Written by Suzanne Koven.
One hot day in the summer of 1968, a 12-year-old boy named Jim Doty, the son of an alcoholic father and a suicidal mother, wandered into a magic shop in a strip mall in Lancaster, Calif. The owner of the shop wasn’t in, but his mother, Ruth, was. Ruth took a liking to Jim and told him that if he came back to the shop daily all that summer she would teach him magic.
That magic, it turned out, had nothing to do with sleight of hand. Ruth showed Jim meditation and visualization techniques to calm and focus his mind and increase his compassion for himself and others.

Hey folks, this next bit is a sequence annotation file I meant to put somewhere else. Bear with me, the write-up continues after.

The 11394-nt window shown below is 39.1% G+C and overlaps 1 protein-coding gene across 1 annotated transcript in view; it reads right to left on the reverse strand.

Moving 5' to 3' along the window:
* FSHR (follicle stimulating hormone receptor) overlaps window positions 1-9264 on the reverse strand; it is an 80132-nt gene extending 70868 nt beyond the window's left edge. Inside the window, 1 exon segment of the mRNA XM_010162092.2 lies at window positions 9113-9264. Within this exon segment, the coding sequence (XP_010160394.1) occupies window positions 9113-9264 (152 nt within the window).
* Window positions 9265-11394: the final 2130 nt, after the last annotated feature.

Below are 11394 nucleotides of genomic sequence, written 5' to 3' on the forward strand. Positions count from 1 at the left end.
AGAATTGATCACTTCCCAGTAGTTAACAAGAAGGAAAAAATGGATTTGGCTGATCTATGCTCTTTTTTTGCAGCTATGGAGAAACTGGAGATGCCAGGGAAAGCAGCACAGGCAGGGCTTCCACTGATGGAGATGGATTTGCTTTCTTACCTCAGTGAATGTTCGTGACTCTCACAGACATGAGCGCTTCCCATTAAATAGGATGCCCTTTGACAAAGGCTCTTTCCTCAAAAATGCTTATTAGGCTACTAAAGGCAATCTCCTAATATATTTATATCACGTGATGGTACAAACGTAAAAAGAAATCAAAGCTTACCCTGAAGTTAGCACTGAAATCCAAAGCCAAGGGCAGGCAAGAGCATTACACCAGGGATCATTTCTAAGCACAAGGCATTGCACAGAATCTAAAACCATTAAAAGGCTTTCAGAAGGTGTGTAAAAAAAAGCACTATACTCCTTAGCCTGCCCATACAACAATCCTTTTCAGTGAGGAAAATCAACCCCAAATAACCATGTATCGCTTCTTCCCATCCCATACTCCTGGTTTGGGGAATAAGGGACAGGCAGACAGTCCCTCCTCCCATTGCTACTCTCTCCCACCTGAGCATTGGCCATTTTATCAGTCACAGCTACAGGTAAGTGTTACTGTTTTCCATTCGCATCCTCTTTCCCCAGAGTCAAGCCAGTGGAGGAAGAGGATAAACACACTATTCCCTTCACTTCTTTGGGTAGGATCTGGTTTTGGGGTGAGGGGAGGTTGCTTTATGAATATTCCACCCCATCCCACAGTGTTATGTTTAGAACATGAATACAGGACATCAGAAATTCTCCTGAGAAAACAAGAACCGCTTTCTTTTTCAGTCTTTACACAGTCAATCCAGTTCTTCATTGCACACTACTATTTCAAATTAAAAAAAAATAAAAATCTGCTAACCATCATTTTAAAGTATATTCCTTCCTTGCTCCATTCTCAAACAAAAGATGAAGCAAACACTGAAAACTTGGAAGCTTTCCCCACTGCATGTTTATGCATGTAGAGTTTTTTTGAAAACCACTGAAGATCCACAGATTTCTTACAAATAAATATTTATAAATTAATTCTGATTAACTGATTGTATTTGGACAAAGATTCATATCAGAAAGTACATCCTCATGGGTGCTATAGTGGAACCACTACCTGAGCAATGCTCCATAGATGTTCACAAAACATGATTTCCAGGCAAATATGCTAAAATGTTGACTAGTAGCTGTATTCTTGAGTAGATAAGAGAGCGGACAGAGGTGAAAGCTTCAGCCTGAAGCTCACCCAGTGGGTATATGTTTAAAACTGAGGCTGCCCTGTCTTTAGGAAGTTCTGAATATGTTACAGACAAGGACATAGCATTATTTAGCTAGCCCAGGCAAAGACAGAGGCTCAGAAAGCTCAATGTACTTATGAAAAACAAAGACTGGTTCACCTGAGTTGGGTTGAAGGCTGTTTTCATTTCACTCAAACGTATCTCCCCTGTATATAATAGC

Now 60 and a neurosurgeon at Stanford, Doty acknowledges that his encounter with Ruth was unusual. “Retrospectively, as an adult, I’ve thought, ‘That was wild and bizarre. Did it really happen?’” he said by phone. Still, Doty credits Ruth with giving him the tools to emerge from an impoverished and chaotic childhood and graduate from college and medical school. Now he’s written a new memoir, “Into the Magic Shop: A Neurosurgeon’s Quest to Discover the Mysteries of the Brain and the Secrets of the Heart,” about his unlikely journey.
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